The unfortunate suicide of Seth Walsh and Tyler Clementi have left people wondering why something as harmless as bullying could lead to something as serious as suicide or school shootings. Because this topic hits so close to home with my own personal experiences, I feel it necessary to share with those who wonder just why kids kill themselves or crack and walk into their school to mow down their peers. Here are some common myths I hear from many people.
1. “I got picked on in school and I turned out just fine”
This is something most adults will say. Problem with this is two-fold. First, if you were called fat or a bean pole or tinsel teeth a couple times, you were not bullied. Bullying that leads to serious psychological breaks resulting in suicide or murder tends to be prolonged and constant bullying where the assailant forces an imbalance of power between the victim and bully.
Repeated beatings, repeated and constant name-calling, persistent pranks and any constant activity where the victim is intimidated and/or publicly humiliated constitutes bullying. Bullying is, in the more serious cases, a significant and long-term forced balance of power shift where the victim feels powerless, helpless, worthless and fearful for their well-being (source). Put another way, bullying is abuse.
2. “In my time, we had bullies, but no one killed themselves over it or committed school shootings”
Just because you don’t remember it or didn’t see it, doesn’t mean it never happened. In 1988, two students opened fire at Pinellas Park High School. That was generation ago. People who graduated in 1988 are now the parents and adults claiming it never happened in ‘their’ time.
Using the same logic, one would also say kids didn’t get pregnant before they graduated high school in the 1950s. But, we all know now that parents simply shipped their girls off to ‘live with their relatives’.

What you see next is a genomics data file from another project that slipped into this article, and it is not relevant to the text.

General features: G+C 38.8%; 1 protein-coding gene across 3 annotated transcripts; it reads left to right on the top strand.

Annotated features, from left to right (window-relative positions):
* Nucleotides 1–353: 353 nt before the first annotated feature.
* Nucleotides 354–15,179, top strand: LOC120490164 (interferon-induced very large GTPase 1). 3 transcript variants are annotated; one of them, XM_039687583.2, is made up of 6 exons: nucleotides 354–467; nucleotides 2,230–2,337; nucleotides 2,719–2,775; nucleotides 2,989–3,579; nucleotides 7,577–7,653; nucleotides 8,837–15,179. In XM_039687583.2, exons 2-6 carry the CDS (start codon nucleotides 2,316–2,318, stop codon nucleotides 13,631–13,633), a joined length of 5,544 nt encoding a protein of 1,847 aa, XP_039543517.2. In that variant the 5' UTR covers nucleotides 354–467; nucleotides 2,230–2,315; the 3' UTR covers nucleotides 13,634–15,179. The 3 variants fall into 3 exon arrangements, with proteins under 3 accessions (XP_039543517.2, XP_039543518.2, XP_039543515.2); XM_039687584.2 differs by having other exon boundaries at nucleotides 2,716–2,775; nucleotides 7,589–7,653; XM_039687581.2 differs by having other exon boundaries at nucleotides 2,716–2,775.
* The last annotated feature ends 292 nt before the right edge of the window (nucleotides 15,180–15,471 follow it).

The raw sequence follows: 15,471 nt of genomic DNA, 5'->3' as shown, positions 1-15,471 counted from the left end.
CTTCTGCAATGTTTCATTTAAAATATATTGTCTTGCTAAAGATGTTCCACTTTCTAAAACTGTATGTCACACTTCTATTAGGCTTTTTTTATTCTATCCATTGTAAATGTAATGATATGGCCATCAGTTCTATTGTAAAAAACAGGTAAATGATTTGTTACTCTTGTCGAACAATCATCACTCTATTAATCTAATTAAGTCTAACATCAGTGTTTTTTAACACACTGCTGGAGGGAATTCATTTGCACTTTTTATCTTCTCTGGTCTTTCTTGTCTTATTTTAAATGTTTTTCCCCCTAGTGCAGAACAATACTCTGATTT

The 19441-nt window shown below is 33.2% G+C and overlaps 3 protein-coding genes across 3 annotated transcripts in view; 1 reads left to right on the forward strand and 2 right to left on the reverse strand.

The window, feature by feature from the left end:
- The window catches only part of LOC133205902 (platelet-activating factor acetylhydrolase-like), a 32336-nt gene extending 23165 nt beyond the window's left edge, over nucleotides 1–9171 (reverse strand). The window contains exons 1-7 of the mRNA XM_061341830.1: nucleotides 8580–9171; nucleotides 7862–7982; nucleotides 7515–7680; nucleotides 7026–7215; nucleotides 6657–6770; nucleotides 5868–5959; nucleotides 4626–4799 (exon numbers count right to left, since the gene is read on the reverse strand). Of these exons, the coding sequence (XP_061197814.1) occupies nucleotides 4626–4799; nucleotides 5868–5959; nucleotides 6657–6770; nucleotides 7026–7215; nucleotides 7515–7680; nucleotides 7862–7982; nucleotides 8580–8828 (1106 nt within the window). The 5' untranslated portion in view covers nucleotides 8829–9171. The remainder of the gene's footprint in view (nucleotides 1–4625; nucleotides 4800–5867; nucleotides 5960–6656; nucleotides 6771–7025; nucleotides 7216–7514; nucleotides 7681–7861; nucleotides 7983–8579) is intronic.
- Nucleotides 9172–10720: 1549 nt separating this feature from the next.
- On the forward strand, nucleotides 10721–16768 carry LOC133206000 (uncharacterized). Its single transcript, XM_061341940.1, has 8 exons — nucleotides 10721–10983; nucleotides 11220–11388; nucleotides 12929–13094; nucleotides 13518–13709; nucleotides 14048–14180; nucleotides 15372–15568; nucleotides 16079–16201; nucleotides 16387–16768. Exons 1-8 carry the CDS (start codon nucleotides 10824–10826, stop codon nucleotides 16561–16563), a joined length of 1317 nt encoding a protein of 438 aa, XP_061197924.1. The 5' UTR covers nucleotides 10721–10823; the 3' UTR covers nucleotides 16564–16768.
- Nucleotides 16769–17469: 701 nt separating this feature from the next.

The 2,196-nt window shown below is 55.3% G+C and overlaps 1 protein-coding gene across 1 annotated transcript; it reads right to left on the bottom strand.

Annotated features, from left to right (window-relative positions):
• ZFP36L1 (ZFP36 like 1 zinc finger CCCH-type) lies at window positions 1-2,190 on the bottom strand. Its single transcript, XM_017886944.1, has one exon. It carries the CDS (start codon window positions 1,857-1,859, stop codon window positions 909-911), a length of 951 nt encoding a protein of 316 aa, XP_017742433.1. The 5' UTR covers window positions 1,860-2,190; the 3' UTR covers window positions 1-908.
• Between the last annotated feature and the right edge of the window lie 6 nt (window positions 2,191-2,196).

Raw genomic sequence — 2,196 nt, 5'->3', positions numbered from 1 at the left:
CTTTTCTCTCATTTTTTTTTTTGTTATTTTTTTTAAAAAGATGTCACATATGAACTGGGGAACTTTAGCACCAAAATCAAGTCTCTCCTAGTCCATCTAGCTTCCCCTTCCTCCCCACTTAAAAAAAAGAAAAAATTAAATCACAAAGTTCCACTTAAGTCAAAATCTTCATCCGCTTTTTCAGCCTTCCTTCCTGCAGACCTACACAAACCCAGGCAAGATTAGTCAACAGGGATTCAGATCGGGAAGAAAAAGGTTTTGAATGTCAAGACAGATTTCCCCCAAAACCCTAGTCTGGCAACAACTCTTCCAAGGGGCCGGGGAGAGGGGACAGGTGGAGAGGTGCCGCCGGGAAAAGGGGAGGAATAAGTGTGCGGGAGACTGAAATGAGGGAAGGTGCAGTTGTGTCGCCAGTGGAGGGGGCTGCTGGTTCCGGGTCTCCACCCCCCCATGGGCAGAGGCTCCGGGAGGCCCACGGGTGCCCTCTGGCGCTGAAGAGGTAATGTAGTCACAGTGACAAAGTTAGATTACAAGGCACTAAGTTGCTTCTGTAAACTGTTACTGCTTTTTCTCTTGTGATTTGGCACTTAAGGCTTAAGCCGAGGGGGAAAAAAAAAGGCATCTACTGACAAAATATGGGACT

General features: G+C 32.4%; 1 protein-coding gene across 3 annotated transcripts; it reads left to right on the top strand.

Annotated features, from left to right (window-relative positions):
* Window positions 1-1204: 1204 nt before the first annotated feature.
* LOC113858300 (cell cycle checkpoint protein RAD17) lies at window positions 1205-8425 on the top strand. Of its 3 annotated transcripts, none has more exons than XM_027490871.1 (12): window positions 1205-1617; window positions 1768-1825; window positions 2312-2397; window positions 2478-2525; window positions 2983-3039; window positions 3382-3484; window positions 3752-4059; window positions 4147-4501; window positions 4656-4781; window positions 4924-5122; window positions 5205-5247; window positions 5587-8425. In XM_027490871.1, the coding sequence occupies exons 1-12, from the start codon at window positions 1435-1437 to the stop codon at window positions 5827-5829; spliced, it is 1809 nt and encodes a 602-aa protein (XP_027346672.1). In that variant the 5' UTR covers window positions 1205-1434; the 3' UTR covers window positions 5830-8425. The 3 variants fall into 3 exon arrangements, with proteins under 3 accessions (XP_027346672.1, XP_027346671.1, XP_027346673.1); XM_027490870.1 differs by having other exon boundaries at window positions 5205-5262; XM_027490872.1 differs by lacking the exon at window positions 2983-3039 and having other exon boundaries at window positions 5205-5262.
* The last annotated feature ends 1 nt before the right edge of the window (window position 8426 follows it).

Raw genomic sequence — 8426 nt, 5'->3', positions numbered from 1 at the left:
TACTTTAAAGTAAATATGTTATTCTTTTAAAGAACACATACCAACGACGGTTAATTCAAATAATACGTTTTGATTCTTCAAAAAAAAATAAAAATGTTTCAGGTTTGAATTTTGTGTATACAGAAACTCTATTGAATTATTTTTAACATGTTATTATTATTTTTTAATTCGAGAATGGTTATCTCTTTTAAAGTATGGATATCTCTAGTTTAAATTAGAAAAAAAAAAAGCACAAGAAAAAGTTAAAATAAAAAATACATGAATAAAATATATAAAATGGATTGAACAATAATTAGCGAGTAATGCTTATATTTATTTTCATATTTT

3. “If the kid just went to their parents or to school officials, the bullying would have stopped”
In most cases of late (source), when a child is bullied enough to lead to suicide or school shootings, the child has already spoken to their parents. In most cases, the parents have attempted to intervene by both speaking with the aggressor’s parents and speaking with school officials.
Bullying is already traumatic enough for the victim when it is constant and unavoidable. Its an entirely different set of trauma when the authorities (school faculty or law enforcement) either cannot stop the bullying or, in rare cases, engage in bullying themselves.
4. “Once they get out of school and enter the real world, bullying stops anyway. No one likes high school”
Tyler Clementi’s and Megan Meier’s stories show that bullying happens after high school, and bullying is done by both peers and adults alike.
5. “We just need anti-bullying programs in schools”
Most schools have DARE and other programs that focus some effort on anti-bullying campaigns. Problem is that these programs only provide an illusion that something is ‘being done’. School Principals and teachers along with parents still believe the victim is over-reacting.
More often than not, the victim is lower-class, minority (a.k.a. over/underweight, nationality, perceived or actual sexual orientation, religion), and/or an outcast subsumed in a counter culture. Each of these characteristics leads school administrators and authorities second guessing the victim’s story or flatly denying the victim’s plight as a problem in the first place.
It is pertinent that we realize the true psychological repercussions of bullying. Bullying at a level that is present in most cases that make national headlines are so debilitating and long-term that the victim’s entire life revolves around degradation, depression and fear.